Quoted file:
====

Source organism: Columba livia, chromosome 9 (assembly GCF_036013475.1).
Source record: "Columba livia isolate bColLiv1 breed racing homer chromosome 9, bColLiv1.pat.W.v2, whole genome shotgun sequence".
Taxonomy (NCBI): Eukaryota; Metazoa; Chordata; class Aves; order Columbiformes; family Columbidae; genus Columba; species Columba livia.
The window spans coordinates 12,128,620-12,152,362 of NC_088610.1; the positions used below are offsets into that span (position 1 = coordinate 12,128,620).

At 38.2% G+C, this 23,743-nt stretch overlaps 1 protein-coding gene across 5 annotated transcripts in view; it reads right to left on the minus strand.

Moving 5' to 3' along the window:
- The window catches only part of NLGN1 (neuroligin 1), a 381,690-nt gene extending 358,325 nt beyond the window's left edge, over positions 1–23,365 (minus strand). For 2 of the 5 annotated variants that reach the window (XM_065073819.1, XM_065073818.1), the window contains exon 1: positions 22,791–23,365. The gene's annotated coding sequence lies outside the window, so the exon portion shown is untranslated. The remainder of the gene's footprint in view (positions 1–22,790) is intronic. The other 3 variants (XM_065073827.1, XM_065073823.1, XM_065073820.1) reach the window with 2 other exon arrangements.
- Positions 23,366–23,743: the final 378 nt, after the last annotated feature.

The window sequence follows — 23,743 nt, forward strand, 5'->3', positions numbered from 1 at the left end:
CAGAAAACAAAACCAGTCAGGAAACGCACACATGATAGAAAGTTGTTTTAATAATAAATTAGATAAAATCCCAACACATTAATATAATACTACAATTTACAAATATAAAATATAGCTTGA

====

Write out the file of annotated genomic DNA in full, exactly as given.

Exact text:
Source organism: Columba livia, chromosome 9 (assembly GCF_036013475.1).
Source record: "Columba livia isolate bColLiv1 breed racing homer chromosome 9, bColLiv1.pat.W.v2, whole genome shotgun sequence".
Taxonomy (NCBI): Eukaryota; Metazoa; Chordata; class Aves; order Columbiformes; family Columbidae; genus Columba; species Columba livia.
The window spans coordinates 12,128,620-12,152,362 of NC_088610.1; the positions used below are offsets into that span (position 1 = coordinate 12,128,620).

At 38.2% G+C, this 23,743-nt stretch overlaps 1 protein-coding gene across 5 annotated transcripts in view; it reads right to left on the minus strand.

Moving 5' to 3' along the window:
- The window catches only part of NLGN1 (neuroligin 1), a 381,690-nt gene extending 358,325 nt beyond the window's left edge, over positions 1–23,365 (minus strand). For 2 of the 5 annotated variants that reach the window (XM_065073819.1, XM_065073818.1), the window contains exon 1: positions 22,791–23,365. The gene's annotated coding sequence lies outside the window, so the exon portion shown is untranslated. The remainder of the gene's footprint in view (positions 1–22,790) is intronic. The other 3 variants (XM_065073827.1, XM_065073823.1, XM_065073820.1) reach the window with 2 other exon arrangements.
- Positions 23,366–23,743: the final 378 nt, after the last annotated feature.

The window sequence follows — 23,743 nt, forward strand, 5'->3', positions numbered from 1 at the left end:
CAGAAAACAAAACCAGTCAGGAAACGCACACATGATAGAAAGTTGTTTTAATAATAAATTAGATAAAATCCCAACACATTAATATAATACTACAATTTACAAATATAAAATATAGCTTGA